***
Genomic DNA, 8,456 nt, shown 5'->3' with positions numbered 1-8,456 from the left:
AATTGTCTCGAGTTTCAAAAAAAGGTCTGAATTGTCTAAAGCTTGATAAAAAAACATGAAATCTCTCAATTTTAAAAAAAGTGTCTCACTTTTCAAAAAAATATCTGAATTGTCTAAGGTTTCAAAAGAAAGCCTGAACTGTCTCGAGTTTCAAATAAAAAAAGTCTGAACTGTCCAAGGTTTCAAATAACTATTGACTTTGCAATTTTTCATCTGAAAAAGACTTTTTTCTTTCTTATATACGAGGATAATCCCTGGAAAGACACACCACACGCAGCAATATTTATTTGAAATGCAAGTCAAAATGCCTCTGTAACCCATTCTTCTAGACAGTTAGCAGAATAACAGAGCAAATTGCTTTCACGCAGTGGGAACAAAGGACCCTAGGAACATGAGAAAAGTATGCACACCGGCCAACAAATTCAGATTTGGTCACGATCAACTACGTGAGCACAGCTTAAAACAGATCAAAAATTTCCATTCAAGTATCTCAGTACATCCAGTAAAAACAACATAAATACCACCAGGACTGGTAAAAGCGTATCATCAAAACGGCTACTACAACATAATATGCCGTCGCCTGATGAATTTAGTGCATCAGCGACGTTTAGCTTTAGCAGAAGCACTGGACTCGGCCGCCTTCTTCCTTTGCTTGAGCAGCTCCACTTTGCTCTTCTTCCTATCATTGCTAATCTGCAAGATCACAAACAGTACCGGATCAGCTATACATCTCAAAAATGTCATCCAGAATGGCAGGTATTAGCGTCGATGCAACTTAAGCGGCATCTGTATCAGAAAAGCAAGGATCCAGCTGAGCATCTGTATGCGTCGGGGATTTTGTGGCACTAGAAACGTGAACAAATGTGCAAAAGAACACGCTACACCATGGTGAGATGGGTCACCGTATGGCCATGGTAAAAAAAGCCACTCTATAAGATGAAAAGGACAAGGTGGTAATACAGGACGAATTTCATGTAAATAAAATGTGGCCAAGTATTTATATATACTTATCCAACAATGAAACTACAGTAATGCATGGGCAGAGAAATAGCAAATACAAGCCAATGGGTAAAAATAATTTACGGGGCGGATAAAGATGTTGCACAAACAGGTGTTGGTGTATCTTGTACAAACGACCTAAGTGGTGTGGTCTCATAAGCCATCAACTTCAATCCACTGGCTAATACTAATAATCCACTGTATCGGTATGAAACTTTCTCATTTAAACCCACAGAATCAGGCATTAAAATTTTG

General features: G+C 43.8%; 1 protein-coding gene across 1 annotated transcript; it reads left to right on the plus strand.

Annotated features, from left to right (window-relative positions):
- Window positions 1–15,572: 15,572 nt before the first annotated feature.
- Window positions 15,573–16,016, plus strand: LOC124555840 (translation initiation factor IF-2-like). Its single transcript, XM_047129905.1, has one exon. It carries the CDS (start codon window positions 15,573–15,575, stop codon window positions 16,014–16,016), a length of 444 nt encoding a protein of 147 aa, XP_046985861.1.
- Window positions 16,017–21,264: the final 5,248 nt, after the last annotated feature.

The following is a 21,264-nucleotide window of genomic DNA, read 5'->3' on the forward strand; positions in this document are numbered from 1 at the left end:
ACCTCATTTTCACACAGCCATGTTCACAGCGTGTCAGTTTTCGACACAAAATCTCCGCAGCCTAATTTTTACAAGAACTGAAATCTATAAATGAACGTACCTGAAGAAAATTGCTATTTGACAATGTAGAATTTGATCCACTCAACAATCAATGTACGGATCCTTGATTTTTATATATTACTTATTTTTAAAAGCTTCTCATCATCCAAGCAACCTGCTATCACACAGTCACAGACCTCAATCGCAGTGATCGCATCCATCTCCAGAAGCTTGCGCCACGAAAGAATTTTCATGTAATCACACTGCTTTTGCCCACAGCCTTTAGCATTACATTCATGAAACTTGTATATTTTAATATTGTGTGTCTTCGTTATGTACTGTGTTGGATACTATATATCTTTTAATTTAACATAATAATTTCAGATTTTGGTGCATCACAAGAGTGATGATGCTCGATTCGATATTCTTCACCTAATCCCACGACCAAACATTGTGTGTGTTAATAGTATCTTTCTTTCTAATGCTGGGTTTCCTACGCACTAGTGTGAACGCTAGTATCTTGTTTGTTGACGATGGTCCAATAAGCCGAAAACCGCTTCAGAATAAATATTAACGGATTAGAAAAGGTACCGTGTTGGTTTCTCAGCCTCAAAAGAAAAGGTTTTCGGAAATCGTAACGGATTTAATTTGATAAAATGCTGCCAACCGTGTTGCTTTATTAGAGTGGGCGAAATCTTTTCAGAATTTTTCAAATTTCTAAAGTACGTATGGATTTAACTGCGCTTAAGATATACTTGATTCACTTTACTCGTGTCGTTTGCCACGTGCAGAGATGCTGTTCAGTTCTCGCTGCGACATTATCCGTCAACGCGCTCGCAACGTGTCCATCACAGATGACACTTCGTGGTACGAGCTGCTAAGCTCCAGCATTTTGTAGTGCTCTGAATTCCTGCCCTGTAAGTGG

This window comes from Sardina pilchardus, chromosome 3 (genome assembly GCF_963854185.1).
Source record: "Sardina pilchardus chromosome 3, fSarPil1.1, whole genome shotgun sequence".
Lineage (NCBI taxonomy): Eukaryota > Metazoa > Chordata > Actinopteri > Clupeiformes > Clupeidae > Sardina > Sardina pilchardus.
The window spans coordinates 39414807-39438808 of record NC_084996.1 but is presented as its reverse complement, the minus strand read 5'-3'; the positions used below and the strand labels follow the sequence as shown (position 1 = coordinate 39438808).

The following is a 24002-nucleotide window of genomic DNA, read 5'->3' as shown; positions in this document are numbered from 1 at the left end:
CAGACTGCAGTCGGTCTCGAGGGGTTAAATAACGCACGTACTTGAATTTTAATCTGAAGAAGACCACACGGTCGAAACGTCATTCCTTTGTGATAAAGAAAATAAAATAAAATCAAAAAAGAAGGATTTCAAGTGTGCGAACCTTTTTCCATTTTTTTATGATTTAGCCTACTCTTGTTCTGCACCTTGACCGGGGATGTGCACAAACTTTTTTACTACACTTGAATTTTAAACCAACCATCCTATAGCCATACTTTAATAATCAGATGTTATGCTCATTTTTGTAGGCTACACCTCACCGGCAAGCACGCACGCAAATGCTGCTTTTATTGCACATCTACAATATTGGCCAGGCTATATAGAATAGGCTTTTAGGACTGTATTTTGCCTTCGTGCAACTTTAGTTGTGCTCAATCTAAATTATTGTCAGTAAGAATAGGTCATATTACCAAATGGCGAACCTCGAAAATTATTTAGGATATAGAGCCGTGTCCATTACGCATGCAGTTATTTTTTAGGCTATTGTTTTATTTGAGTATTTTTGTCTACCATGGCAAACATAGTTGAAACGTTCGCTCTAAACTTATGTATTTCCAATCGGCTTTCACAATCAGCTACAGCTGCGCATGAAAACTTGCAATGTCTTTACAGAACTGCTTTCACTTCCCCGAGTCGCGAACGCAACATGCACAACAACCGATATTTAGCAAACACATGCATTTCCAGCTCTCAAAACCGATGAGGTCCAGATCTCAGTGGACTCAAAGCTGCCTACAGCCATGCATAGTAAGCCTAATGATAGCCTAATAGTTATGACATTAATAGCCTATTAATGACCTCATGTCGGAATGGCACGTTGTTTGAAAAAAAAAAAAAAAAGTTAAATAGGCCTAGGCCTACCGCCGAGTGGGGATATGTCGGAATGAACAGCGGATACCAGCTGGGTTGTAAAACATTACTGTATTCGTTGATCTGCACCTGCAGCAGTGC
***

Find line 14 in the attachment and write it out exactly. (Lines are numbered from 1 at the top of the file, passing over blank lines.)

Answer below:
The following is a 24002-nucleotide window of genomic DNA, read 5'->3' as shown; positions in this document are numbered from 1 at the left end: